The president of Americans for Tax Reform, Grover Norquist, has a lovely interview with Michael Grunwald of Politico in which Mr. Norquist talks about taxes and also spending:
MG: People don't seem to like paying taxes.
GN: Look at the states; it's still a very powerful issue. In Massachusetts, there was a gas tax initiative in 2014. Everyone loves the gas tax, right? It's for infrastructure! Nope. Not even Massachusetts. The governor of Nevada raised taxes and that was repealed, 80-20. Tennessee, Georgia, we've had a tremendous collection of votes against taxes. In Michigan, the Republican governor and the Democrats wanted to raise taxes, and that was defeated 80-20. In Maryland, Martin O'Malley's lieutenant governor lost because O'Malley raised taxes. In Pennsylvania, the Republican governor raised taxes and lost. In Illinois, the Democratic governor raised taxes and lost. Illinois! And look at consistent tax cutters – Rick Scott in Florida, Doug Ducey in Arizona, Paul LePage in Maine. They got reelected. Chris Christie vetoed more taxes, dollarwise, than anyone else in history, and he got reelected in New Jersey...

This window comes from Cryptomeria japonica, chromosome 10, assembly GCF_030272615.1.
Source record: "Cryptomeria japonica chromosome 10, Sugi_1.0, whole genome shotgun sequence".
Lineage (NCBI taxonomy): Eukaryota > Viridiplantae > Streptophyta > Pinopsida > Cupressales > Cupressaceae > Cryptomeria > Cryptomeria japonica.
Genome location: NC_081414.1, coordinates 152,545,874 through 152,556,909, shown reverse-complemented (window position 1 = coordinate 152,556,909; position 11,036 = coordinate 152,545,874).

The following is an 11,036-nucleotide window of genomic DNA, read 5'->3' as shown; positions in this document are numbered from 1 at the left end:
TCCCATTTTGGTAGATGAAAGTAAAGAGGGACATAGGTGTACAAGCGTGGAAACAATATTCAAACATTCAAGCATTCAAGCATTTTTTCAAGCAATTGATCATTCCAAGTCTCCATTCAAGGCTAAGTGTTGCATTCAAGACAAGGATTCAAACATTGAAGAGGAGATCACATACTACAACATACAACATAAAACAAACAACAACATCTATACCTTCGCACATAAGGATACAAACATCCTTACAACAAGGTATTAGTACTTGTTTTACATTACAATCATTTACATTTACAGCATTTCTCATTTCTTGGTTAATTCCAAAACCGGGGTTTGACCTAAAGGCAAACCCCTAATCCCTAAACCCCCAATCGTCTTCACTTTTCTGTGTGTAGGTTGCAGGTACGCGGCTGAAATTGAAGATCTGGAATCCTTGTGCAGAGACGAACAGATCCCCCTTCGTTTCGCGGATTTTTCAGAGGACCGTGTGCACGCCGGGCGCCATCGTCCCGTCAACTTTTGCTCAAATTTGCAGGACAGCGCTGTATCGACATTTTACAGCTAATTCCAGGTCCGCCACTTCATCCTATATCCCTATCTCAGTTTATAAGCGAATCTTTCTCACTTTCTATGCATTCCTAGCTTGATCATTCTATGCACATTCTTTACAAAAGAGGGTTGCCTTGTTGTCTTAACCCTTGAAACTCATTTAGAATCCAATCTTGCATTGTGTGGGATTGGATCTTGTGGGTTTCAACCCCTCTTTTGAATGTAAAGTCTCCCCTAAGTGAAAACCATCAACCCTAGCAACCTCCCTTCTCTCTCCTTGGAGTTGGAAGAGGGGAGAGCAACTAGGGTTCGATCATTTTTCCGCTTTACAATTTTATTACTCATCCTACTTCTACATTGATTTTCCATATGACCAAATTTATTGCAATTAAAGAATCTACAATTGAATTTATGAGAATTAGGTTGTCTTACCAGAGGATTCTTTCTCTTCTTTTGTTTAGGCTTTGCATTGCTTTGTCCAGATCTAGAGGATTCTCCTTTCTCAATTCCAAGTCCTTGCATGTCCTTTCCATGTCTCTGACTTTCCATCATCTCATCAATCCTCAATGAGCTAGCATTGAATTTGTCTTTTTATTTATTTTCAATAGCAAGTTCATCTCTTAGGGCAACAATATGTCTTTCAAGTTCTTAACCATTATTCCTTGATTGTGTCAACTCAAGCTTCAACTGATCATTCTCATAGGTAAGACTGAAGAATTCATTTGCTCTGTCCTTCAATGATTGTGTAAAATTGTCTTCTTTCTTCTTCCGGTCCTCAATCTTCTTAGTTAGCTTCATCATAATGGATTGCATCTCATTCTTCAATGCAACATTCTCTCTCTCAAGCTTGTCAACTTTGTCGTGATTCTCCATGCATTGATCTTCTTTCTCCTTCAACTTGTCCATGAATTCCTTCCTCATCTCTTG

On spending, Mr. Norquist:
Now we've got a campaign to get the entire membership of the appropriations committee term-limited to six years, so nobody goes completely native. You can't help it if you're on the committee for 20 years. You can't swim against that spending current for that long. We also want to establish an anti-appropriations committee, which we actually had during World War II. Its only job was to recommend budget reductions and the elimination of programs, and it saved billions of dollars. It killed the Civilian Conservation Corps. It killed the Works Projects Administration, where they painted the outsides of post offices. It ended a lot of New Deal stuff that might otherwise be multi-billion-dollar operations today. We ought to do that again.